Where We Came From

       Traditional Martial Arts has an extensive background and important history with influence from many countries, cultures and martial arts systems.  See our extended History in the control panel at left. Our most immediate background is the Chayon-Ryu style of TaeKwon-Karate. Chayon-Ryu, which means the natural way, shares the same history and provides the basis from which Traditional Martial Arts has grown.

Chayon-Ryu (tm) was founded in 1968 by Grandmaster Kim Soo. In 1968 he opened the Kim Soo College of Tae Kwon Karate in Houston, Texas. The following year he began karate clubs at Rice University and the University of Houston, later becoming an adjunct faculty member at both universities. Cha Yon Ryu was officially founded in 1970. By 1973, he founded the Cha Yon Ryu International Headquarters in the Spring Branch area of Houston, Texas. In 1985, he received his 9th Dan from Kang Duk Won and is now one of the youngest 10th degree Grandmasters in the world and the highest ranking in the State of Texas. Also a director of the United States Taekwon Do Federation, Kim Soo has written numerous articles for Black Belt Magazine, Karate Illustrated, and Taekwon Do Times, as well as three textbooks on the Palgue series of forms (Hyung/Kata).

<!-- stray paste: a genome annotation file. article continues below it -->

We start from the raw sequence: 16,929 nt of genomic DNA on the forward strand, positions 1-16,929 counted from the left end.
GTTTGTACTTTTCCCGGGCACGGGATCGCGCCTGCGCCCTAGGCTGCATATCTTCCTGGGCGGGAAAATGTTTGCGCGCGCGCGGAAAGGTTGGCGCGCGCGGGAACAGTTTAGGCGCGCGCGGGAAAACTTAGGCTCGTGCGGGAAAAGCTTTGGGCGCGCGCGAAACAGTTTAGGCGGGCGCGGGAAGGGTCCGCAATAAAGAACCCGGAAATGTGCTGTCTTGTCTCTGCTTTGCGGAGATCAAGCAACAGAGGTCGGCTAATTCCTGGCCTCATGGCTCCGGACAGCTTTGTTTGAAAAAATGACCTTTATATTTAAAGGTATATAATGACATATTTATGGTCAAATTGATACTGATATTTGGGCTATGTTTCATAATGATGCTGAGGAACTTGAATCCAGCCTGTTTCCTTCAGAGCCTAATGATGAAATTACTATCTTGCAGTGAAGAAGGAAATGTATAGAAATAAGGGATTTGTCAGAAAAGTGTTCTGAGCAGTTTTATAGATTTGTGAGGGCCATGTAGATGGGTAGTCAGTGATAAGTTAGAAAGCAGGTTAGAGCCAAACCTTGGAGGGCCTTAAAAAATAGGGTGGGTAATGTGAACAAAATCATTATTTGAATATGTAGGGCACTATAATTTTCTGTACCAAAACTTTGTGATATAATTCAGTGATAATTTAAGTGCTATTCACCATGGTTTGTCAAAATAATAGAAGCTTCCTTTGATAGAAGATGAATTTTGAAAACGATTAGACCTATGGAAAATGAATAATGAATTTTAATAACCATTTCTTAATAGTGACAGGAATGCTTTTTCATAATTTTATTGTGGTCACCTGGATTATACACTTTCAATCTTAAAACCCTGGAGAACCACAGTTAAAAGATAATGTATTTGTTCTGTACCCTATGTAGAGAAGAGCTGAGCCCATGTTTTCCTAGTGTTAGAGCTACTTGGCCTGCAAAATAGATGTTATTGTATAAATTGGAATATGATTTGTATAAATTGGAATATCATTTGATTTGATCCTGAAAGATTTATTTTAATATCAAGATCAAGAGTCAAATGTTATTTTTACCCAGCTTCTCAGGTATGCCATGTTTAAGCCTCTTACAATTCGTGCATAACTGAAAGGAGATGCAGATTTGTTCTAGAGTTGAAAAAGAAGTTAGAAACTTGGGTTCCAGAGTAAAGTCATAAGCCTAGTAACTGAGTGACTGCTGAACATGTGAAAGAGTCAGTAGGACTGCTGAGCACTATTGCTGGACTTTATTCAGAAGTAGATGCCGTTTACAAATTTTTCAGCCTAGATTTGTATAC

Born in Seoul, Korea on December 4, 1939, Pyung Soo Kim came to America in 1968 with little money, but dreaming of changing the image of karate in America. He had a martial arts system together with the determination and drive necessary to make that change. His training had begun at the age of 11 in Seoul under the direction of Nam Sok Lee. Three years later he founded his first karate club at Joong Ang High School. Studying at Hankuk University of Foreign Studies, in Seoul, he gained a Bachelor of Arts Degree in Russian Language and Literature. He also became a Chief Instructor of Kang Duk Won Martial Arts Association, taught the special police detachment of the first Korean President, Syng Man Rhee, and founded karate clubs at universities in the surrounding area. He was also the chief karate instructor for the United States 4th Army stationed in Korea. As the first Korean editor and correspondent for Black Belt Magazine, for 4 years, Master Kim Soo learned what needed to be done with Martial Arts in America.
Master Kim Soo has given Martial Arts demonstrations, been Chief Referee or special guest at tournaments and festivals, and has been guest speaker at universities and schools across the country. He holds numerous awards, certificates and citations from all over the world, including a citation and medal from the Korean Government (1970) and a citation from the World Taekwon Do Federation (1970).
Many schools have come from the Cha Yon Ryu system all around the world and provides the most recent influence on Traditional Martial Arts (Chun Tong Moo Do). The Chun Tong system, founded by Dr. Jerry P. Galloway (1983), has grown from the influence of the old masters of the original Kempo and Okinawan Karate to include the more recent Korean Hapkido and TaeKwonDo.

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